6. If the EFL result indicates the fuel does not exceed 15 ppm, then IRC Section 6720A does not apply.

  7. If the EFL result indicates the fuel does exceed 15 ppm then the IRC Section 6720A penalty will apply if the seller knew the fuel exceeded the sulfur limit and knew the dyed fuel was to be used in a highway vehicle. The seller, in this instance, is also subject to an IRC Section 6715(a)1 penalty.

  8. The table below identifies when sulfur samples for sulfur testing will be obtained.

    When at a A sample will be obtained for sulfur testing if: Reasons for obtaining a sample
    Terminal
    • The FCO/FCA has reason to suspect the undyed fuel has been adulterated, or

    • A sample of undyed fuel with a sulfur concentration greater than 15 ppm is found below the terminal rack and the employee is following the fuel to its source

      Note:

      Dyed samples are not generally obtained specifically for sulfur testing.

    • Directed by management.

    Undyed diesel and kerosene leaving the terminal is taxed and therefore is for use in diesel-powered vehicles and trains.

    Note:

    Terminals may have sulfur test results for the fuel involved. Their records could be important when establishing actual knowledge.

    Wholesaler
    • The FCO/FCA has reason to suspect the undyed fuel has been adulterated, or

    • The wholesaler knowingly sold dyed diesel for use in a highway vehicle and knew the fuel exceeded 15 ppm sulfur. The knowledge can not be presumed, but must be actual knowledge of its use (e.g. wholesaler fueled the highway vehicles) and its sulfur content, or

    • Directed by management.

    • Determine whether a product was added resulting in a sulfur concentration <15 ppm. The adulterated fuel may also have tax implications.

    • Wholesaler knowingly selling dyed fuel for use in highway vehicles is subject to an IRC Section 6720A penalty if they also knew the fuel had <15 ppm sulfur.

    Retailer
    • The FCO/FCA has reason to suspect the undyed fuel has been adulterated, or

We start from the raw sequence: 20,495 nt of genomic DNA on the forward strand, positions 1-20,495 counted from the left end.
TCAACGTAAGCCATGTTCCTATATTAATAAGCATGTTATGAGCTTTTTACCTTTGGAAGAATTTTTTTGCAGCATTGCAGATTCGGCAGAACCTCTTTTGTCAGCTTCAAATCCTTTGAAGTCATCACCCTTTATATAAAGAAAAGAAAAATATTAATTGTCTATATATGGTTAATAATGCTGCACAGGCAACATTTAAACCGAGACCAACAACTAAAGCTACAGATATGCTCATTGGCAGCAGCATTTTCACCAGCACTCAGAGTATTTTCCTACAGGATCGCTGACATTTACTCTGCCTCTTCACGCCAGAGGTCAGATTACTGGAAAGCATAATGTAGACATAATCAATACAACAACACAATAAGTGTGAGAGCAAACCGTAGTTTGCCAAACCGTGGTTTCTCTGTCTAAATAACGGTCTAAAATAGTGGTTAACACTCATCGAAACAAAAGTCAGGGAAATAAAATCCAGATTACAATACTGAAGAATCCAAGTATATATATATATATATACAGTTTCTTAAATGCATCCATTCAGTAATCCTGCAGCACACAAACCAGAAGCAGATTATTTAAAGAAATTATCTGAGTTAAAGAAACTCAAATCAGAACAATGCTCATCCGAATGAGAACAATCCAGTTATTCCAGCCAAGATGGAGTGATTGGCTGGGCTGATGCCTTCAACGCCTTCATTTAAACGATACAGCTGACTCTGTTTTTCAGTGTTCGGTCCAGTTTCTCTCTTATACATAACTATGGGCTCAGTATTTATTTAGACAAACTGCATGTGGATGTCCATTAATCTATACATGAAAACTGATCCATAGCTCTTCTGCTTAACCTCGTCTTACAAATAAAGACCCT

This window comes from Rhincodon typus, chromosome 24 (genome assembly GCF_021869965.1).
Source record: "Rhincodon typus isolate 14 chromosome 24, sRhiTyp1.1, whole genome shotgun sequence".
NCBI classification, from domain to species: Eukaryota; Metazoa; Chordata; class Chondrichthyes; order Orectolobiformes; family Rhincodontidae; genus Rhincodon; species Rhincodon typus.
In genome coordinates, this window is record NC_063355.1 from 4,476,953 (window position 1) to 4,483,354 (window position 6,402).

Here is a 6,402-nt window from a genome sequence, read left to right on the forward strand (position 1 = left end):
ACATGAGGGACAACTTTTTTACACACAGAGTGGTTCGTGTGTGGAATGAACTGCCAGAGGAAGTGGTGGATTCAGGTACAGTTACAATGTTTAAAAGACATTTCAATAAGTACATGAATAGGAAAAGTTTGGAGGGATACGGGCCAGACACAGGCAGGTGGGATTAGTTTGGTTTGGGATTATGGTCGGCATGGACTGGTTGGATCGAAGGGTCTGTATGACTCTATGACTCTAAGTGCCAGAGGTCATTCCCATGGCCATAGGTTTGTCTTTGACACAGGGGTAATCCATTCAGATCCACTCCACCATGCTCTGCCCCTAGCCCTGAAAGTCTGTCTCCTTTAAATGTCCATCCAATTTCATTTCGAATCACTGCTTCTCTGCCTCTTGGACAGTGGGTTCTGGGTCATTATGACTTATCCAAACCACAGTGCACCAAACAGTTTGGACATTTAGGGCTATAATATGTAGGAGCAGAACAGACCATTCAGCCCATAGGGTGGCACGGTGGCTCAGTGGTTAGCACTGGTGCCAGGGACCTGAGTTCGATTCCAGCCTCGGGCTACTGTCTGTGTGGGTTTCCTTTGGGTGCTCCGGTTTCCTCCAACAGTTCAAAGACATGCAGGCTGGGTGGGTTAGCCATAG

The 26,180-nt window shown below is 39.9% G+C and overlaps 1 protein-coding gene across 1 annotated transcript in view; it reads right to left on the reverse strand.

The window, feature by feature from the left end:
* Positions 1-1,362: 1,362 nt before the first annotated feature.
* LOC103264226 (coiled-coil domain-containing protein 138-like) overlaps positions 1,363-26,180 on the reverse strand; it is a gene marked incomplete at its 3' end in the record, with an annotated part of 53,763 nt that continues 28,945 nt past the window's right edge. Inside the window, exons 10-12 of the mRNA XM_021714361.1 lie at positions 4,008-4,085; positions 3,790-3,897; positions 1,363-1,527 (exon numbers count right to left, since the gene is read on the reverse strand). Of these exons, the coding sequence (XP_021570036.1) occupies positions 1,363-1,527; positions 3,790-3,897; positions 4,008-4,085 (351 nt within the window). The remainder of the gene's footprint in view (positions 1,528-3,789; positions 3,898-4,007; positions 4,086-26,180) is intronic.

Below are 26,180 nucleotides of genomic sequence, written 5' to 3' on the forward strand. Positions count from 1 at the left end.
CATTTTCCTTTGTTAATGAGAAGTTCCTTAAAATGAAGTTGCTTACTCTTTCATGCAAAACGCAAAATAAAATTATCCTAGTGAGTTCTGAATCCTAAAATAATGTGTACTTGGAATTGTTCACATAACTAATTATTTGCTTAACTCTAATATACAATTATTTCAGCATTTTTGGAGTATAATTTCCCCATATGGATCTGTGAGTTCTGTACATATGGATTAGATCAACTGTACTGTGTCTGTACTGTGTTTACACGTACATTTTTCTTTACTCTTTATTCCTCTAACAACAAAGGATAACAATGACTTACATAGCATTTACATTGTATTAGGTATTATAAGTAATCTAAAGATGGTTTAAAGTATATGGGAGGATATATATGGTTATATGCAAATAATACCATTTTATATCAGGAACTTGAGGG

• The retailer knowingly sold dyed diesel for use in a highway vehicle and knew the fuel exceeded 15 ppm sulfur. The knowledge can not be presumed (i.e. lack of a dyed notice on the pump), but must be actual knowledge of its use and sulfur content, or

    • Directed by management.

    • Determine whether a product was added resulting in a sulfur concentration <15 ppm. The adulterated fuel may also have tax implications.

    • Retailer knowingly selling or holding for sale dyed fuel for use in highway vehicles is subject to an IRC Section 6720A penalty if they also knew the fuel had <15 ppm sulfur.

  9. Because there are no visual indicators of sulfur content, at the time of the inspection the employee should document and/or copy any taxpayer records that clearly indicate evidence of sulfur content, such as BOLs, or delivery tickets.

  10. If EFL results indicate a potential violation, the employee must conduct an inspection of each taxpayer identified as a source of the fuel. For each inspection, the employee will obtain diesel samples and record the following:

    1. The source(s) of the fuel.

    2. The statement on the shipping documents that indicate the sulfur content.

    3. Whether the location has additional products on site that would account for the increased sulfur content. A sample of the additional product(s) should also be obtained.

  11. If additional sources of fuel are identified, the employee will obtain samples and continue to develop the issue to determine who knowingly transferred for resale, held for resale, or sold for resale the liquid in question.

  12. EFL results indicating a possible IRC Section 6720A violation are reported to the employee and group manager by e-mail. If a lab result is not received within fifteen (15) days from the date the sample was shipped, the employee may assume the sulfur concentration was within the allowable level.

Documentation Procedures for Samples Obtained for Sulfur Content Testing

  1. The employee will record the content of the sulfur notice label on the pump in the IMS case history.